About 35 arrested at rally for Wikileaks suspect
Manning is held alone in his cell for all but an hour a day. At night, his clothes are taken and he is given a suicide-proof smock to wear to bed. Manning's lawyer has repeatedly complained that Manning's strict confinement conditions are punitive, a charge the military has denied.
The military maintains that Manning's treatment complies with U.S. law and military regulations, and it has said that some of the conditions are needed to prevent him from harming himself. He faces nearly two dozen charges, including aiding the enemy, a crime that can bring the death penalty or life in prison. Army prosecutors, however, have told Manning's lawyers that they will not recommend the death penalty.
David House, a friend who has visited Manning about 15 times since September, told the protesters that Manning appreciated their support.
"It's stuff like this that gives Bradley hope," House said. "When I go in there, look him in the eyes and say, 'Bradley, there are people on the outside that support you,' his eyes light up."
Daniel Ellsberg, a Manning supporter who leaked the so-called Pentagon Papers in 1971, was one of the protesters arrested Sunday. Officers handcuffed some protesters and led them away after they refused to leave U.S. Route 1 in front of the base.
Short scuffles ensued as dozens of officers attempted to push the protesters, some of whom were seated on the pavement, away from the intersection. Many sat beneath a yellow banner that read, "Caution: Whistleblower Torture Zone."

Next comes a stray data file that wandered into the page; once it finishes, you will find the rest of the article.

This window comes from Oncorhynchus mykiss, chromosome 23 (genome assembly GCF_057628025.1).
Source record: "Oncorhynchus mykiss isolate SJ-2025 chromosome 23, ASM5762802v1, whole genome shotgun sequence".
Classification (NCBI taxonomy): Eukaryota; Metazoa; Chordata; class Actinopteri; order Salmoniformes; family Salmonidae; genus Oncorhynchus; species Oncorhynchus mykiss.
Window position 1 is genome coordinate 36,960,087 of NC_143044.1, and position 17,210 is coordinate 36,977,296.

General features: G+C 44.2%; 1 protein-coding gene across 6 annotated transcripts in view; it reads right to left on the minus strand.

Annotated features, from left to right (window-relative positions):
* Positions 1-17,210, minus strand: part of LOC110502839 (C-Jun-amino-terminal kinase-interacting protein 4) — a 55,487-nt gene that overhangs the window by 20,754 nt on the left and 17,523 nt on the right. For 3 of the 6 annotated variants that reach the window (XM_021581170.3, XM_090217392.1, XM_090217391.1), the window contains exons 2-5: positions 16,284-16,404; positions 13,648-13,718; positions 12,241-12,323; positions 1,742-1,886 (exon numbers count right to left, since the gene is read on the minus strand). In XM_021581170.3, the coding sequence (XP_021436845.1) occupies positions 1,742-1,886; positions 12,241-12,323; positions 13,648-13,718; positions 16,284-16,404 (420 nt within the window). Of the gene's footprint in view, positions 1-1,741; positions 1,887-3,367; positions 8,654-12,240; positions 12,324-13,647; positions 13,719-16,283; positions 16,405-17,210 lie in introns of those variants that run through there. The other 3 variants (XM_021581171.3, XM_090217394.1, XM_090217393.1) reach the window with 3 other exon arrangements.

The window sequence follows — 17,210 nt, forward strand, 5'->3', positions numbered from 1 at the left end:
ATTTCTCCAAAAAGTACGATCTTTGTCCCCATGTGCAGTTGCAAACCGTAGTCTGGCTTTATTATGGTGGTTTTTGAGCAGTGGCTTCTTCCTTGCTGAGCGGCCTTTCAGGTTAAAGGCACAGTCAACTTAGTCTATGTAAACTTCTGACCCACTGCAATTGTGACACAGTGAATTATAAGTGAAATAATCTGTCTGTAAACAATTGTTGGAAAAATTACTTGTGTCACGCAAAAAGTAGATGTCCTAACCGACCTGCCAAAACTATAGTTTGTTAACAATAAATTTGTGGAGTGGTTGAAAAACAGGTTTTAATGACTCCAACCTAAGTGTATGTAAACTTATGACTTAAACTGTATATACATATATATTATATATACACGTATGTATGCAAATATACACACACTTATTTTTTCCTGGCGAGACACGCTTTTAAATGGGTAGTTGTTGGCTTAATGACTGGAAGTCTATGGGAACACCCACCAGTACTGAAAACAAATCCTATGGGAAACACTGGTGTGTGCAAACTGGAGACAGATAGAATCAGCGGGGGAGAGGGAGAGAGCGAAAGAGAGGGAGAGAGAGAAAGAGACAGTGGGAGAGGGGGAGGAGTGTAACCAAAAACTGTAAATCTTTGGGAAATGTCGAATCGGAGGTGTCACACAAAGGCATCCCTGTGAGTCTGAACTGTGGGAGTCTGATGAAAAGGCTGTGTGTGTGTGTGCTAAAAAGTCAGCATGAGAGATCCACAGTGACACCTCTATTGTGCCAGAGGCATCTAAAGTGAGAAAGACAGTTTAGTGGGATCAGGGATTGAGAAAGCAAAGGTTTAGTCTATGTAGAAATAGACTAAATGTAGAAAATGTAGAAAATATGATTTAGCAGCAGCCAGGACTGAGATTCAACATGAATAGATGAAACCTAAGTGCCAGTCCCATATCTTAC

Prince William County police said in a statement late Sunday that about 35 people were taken into custody and charged with unlawful assembly and careless interference with traffic. One protester was also charged with assault and battery of an officer.
The heavy police presence at the rally included officers from six agencies, mounted officers and tactical vehicles.
Several leaders of the rally wanted to lay flowers at an Iwo Jima memorial at the base's entrance but were kept about 40 feet away by police who had set up barriers. Col. Thomas V. Johnson, a spokesman for the Marine Corps Combat Development Command at Quantico, said access to the memorial was denied because protest activity is not permitted on base grounds.
"We're pleased that people were able to express their First Amendment rights in a manner that did not infringe upon base property," Johnson said.
Manning, a former intelligence analyst and self-styled "hactivist," is accused of leaking a raft of Iraq and Afghanistan war logs, more than 250,000 confidential State Department cables and a military video of an attack on unarmed men in Iraq.
Earlier this month, Manning's confinement was the topic of widespread media coverage when chief State Department spokesman P.J. Crowley resigned after criticizing the handling of Manning's detention. Crowley's resignation prompted reporters to ask President Barack Obama about Manning's confinement, and he said he had been assured the conditions were appropriate.
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